Daniel McCord ’24
For two decades, Radiohead were kings. The alternative rock ensemble, consisting of singer Thom Yorke, guitarists Jonny Greenwood and Ed O’Brien, bassist Colin Greenwood, and drummer Philip Selway, was a critical darling, a cultural staple, and one of the best-selling bands in the world. Nowadays, their unavoidable mainstream appeal has dwindled to semi-obscurity. Many of those in the Gen Z generation, and the general population of Strake Jesuit, know the name Radiohead, but lack knowledge of the true magic of the band’s work. That is why, in celebration of the (now belated) 15th anniversary of its release, I want to look back, throwback, if you will, to Radiohead’s iconic 2007 album
In Rainbows is defined by freedom. The album led the charge on the now universal “pay what you want” concept, a decision that directly attacked the typical major label release process – $5 CD, $20 Vinyl LP, and a $0.99 cost per-song on internet-based services. The album was available for free. The release was done free of the meddling of a major label. Following suit, In Rainbows, somehow, sounds like freedom, a creation made with love and care by a band given no limits. Every single second of music, every minute detail, instrumental track, and vocal melody, from the smallest synthesized beep to the brightest guitar wail, is finely crafted to be exceptional. The emotional beats strike the heart with sadness; the aggression cascades in a waterfall of angst; rhythms journey into dance and movement; shimmering ambience lulls to a hypnotized rest. Album openers “15 Step” and “Bodysnatchers” thrum with energy, exploring icy electronica and punchy, fuzzy guitar-led alternative rock, rich bass lines providing a steady rhythm beneath Selway’s continuous drumming. Follow-ups “Nude” and “Weird Fishes/Arpeggi” take a turn of beauty, trading crashing guitars for twinkling orchestral arrangements and waves of melancholy, while “All I Need” and “House of Cards” darken the soothing soundscapes, otherworldly synth sounds and subtle oddities molding the sparse avant-pop ballads and repetitive, punchy drum grooves together into cerebral mood pieces. “Reckoner” and “Jigsaw Falling Into Place” keep the energy up and combine the forward-moving verve of the openers with the subtle emotion of their successors. Trading prominent percussion leads for mournful syncopated piano rhythms, “Videotape” concludes In Rainbows with a unique twist, examining hope and death in a simultaneously saddening and uplifting ending to a masterpiece of an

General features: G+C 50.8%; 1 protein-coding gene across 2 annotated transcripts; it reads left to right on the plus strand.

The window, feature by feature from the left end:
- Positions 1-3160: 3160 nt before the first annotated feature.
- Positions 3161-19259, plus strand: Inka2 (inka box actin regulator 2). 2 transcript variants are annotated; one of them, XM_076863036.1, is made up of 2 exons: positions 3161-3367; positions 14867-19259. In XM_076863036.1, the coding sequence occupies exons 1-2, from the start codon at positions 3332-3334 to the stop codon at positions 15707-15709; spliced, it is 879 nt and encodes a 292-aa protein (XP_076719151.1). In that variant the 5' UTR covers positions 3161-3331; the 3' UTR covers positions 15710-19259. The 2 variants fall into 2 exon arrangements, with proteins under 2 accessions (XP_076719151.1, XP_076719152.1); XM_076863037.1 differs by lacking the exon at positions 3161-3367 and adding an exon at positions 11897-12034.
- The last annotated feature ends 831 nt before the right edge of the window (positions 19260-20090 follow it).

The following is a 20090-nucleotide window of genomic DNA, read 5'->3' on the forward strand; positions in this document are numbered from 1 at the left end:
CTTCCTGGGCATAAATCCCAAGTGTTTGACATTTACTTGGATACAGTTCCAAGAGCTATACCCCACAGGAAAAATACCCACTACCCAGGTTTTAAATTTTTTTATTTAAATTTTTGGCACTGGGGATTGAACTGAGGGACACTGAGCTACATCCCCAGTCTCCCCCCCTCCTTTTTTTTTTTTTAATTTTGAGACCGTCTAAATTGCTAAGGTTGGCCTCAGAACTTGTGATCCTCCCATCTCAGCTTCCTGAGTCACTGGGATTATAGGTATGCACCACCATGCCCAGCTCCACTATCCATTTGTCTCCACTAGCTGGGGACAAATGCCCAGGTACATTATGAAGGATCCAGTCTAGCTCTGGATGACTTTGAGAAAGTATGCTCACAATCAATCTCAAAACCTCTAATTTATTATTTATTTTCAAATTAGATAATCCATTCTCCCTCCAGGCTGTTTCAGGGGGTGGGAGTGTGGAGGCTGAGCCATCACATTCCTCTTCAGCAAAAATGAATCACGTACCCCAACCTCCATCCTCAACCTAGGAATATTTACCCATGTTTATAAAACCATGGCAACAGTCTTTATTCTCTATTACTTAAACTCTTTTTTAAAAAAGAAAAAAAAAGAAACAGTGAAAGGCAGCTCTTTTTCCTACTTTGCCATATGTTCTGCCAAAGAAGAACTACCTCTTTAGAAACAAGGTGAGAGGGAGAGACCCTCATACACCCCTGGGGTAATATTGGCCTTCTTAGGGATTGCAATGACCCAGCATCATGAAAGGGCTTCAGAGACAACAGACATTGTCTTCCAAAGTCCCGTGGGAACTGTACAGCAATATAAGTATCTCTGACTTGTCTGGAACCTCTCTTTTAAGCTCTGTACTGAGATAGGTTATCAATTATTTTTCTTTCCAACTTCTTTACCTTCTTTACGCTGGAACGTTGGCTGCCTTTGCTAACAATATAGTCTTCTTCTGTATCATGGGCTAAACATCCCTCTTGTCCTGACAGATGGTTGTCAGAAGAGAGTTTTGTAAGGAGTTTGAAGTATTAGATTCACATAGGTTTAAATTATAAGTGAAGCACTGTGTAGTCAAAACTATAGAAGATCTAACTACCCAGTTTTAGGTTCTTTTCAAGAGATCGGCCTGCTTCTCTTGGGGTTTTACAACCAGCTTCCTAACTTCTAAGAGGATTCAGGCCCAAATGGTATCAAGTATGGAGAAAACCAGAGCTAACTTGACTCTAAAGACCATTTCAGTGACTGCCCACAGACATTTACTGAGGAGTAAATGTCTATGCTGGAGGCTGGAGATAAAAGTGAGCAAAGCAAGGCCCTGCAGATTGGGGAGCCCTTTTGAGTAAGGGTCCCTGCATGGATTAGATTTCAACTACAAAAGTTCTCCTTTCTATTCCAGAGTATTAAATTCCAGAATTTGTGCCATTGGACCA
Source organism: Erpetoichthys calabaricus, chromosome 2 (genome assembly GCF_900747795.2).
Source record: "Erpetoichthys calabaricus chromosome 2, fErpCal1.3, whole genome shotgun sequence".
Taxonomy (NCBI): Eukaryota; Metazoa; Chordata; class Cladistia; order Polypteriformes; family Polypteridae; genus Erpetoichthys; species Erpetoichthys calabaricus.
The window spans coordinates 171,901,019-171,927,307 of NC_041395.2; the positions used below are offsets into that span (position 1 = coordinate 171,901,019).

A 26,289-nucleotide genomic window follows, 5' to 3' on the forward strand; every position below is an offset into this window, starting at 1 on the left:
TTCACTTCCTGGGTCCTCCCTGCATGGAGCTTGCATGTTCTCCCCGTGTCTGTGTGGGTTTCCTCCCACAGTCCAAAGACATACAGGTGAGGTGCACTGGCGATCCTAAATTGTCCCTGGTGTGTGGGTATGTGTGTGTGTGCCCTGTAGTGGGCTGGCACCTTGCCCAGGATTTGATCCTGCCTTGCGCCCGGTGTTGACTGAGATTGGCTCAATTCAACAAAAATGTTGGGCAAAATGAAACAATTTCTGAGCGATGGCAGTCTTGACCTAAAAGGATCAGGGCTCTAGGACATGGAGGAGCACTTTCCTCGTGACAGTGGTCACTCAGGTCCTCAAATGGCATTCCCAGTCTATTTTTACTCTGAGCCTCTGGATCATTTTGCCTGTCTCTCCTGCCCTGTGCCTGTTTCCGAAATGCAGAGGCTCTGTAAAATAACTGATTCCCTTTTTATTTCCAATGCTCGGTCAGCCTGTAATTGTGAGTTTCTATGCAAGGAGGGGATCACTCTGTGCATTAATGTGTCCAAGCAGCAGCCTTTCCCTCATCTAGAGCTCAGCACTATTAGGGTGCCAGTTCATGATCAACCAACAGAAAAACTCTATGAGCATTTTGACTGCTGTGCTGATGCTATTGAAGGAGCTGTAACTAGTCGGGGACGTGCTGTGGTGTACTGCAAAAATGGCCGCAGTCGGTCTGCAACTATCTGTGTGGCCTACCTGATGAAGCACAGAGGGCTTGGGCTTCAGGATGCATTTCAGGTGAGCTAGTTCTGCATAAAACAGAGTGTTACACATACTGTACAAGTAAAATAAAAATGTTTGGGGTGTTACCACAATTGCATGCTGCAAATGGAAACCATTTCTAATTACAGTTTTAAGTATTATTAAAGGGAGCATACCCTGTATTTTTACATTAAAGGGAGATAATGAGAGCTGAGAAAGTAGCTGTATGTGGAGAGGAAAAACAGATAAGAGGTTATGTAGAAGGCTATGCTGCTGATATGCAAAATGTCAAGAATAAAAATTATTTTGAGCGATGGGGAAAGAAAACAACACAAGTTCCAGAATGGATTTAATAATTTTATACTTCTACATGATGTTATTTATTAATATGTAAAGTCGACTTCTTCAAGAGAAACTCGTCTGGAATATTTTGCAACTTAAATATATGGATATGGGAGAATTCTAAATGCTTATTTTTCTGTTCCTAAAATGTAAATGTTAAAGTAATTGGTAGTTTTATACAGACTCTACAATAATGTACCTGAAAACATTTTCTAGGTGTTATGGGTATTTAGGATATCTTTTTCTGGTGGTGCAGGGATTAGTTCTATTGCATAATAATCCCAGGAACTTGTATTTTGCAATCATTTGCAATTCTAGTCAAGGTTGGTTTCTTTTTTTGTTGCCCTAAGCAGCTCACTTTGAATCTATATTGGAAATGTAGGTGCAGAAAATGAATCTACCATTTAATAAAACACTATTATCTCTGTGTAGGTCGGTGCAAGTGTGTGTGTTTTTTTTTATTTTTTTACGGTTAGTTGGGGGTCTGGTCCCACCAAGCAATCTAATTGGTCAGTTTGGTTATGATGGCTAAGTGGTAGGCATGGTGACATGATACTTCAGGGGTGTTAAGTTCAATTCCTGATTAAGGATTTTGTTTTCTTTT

In Rainbows has a tightly wound, relatively brief, and concise tracklist. But in that brevity is a mastery of craft unbound, allowed to flourish and intricately arrange a perfect piece of art. The power of In Rainbows is not merely that the songs are good. The impact comes in that impossible to copy sense of perfection drawn by this album, seeping into every corner of every song. In Rainbows feels both comfortingly warm and eerily cold in equal measures. For every moment of uplifting orchestral splendor and dreamy, syrupy guitar haze, is an inverse moment of cool reflection, a period of grief and loss, a penetrating sense of sadness. But in these conflicting feelings lies beauty. In Rainbows is a worthwhile album to try for younger music listeners of our Gen Z generation who have not experienced music like this before, and a perfect introduction to the world of music that lies beneath the current mainstream.